I know now that this question has determined the outcome of my life.
My parents and I were thrust into the prodigal son scenario without our knowing we were acting out a drama as old as time, and into a plot line that might illustrate the very laws of nature.
I left, I squandered, I returned. I came back after getting married and having my first child. My wife and I couldn't have gotten through those early years without our parents. Being around them during those times helped us to clearly see the workings of their faith.
In War and Peace, the character Pierre Bezuhov, who searches endlessly, at great personal cost, for true meaning, finally finds what he has searched for in his marriage and in becoming a father. That's when he thinks the thoughts I quoted in the previous post.
"but as love was brimming over in his heart he loved men
without cause, and so never failed to discover
incontestable reasons that made them worth loving."
Christ's simple injunction to love thy neighbor as thyself. Even as a
kid it caught my attention and engraved itself into my brain. It probably even kept me from turning away completely. I don't try to fool myself into believing that I have ever really adhered to the demands it places upon those who grasp its truth. When my dad died, and I had to deal with the fact that I wasn't going to get to see him or listen to him ever again, I began to lean on it for comfort and since then have suffered myself whenever I see others suffer.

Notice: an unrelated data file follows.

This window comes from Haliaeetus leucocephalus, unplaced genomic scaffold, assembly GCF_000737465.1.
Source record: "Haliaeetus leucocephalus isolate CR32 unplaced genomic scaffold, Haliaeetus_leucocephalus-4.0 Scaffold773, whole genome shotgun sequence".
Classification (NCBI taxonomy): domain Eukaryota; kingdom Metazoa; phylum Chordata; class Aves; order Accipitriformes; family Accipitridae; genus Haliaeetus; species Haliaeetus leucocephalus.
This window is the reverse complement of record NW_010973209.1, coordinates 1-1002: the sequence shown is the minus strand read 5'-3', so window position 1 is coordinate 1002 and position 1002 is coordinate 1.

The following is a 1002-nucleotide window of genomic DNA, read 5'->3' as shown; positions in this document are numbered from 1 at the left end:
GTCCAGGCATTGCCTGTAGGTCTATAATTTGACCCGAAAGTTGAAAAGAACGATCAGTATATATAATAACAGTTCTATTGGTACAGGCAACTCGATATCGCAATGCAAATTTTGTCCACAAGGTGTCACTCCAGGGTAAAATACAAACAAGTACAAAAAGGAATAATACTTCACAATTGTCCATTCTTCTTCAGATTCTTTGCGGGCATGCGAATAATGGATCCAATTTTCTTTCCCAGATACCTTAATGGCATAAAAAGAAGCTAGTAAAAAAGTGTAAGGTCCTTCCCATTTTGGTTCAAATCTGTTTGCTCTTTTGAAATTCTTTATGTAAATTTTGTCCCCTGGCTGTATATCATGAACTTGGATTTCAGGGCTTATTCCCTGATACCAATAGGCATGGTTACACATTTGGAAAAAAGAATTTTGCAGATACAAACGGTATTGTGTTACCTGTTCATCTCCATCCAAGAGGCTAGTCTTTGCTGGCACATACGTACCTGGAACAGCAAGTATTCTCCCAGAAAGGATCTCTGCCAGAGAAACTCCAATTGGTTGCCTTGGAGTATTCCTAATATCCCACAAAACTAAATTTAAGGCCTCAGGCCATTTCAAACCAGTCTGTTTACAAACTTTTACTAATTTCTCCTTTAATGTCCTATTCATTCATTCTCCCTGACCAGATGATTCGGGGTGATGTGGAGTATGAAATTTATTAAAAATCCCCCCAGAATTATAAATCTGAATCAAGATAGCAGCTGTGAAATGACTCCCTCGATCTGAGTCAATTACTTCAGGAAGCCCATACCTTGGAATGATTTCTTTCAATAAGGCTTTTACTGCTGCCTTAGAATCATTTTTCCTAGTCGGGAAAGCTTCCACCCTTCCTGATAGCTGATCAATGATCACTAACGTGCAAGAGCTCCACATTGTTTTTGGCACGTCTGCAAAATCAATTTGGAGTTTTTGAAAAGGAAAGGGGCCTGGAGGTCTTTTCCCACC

There's another line in the novel that caught my attention.
"But it was obvious that in spite of the many interesting
things they had to discuss, the baby, with its wobbling
head in a little cap was absorbing Pierre's whole attention."
What a wonderful image, a parent totally in love with his child. How different from what we see today when parents often hand their children over to electronic devices so that they themselves have time to get on their electronic devices. And what a great reminder of what is truly valuable in our existence in an age where we dispose of and squander life as if it had no real meaning.
I was happy when I was being a Patriarch, it gave my life meaning.
The only part of the post that rang a little false was when I said I was still up in the air on the subject of God. I meant that I am essentially in the same place where I was the day I sat in Sunday School class and raised my hand to question the existence of eternal damnation.